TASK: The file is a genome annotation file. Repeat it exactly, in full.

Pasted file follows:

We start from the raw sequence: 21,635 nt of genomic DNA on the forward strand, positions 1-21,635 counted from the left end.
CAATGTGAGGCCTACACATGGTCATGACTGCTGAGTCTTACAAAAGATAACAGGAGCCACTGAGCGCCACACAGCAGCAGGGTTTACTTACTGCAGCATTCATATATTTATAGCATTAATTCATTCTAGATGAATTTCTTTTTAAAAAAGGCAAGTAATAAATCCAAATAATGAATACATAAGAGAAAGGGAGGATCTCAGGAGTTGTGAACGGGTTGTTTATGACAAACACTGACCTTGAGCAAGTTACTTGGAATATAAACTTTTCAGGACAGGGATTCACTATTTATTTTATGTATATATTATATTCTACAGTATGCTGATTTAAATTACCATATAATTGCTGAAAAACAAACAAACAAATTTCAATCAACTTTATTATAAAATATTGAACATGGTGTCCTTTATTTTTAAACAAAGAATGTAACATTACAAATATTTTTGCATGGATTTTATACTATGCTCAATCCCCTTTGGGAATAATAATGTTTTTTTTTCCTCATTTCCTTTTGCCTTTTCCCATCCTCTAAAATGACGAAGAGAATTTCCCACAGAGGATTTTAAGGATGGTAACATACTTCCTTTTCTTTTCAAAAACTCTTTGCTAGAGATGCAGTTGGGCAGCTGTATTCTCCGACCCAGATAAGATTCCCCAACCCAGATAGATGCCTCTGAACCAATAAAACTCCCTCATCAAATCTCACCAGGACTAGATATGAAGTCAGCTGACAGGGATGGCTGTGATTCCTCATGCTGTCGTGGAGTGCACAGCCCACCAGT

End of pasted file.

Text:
We start from the raw sequence: 21,635 nt of genomic DNA on the forward strand, positions 1-21,635 counted from the left end.
CAATGTGAGGCCTACACATGGTCATGACTGCTGAGTCTTACAAAAGATAACAGGAGCCACTGAGCGCCACACAGCAGCAGGGTTTACTTACTGCAGCATTCATATATTTATAGCATTAATTCATTCTAGATGAATTTCTTTTTAAAAAAGGCAAGTAATAAATCCAAATAATGAATACATAAGAGAAAGGGAGGATCTCAGGAGTTGTGAACGGGTTGTTTATGACAAACACTGACCTTGAGCAAGTTACTTGGAATATAAACTTTTCAGGACAGGGATTCACTATTTATTTTATGTATATATTATATTCTACAGTATGCTGATTTAAATTACCATATAATTGCTGAAAAACAAACAAACAAATTTCAATCAACTTTATTATAAAATATTGAACATGGTGTCCTTTATTTTTAAACAAAGAATGTAACATTACAAATATTTTTGCATGGATTTTATACTATGCTCAATCCCCTTTGGGAATAATAATGTTTTTTTTTCCTCATTTCCTTTTGCCTTTTCCCATCCTCTAAAATGACGAAGAGAATTTCCCACAGAGGATTTTAAGGATGGTAACATACTTCCTTTTCTTTTCAAAAACTCTTTGCTAGAGATGCAGTTGGGCAGCTGTATTCTCCGACCCAGATAAGATTCCCCAACCCAGATAGATGCCTCTGAACCAATAAAACTCCCTCATCAAATCTCACCAGGACTAGATATGAAGTCAGCTGACAGGGATGGCTGTGATTCCTCATGCTGTCGTGGAGTGCACAGCCCACCAGT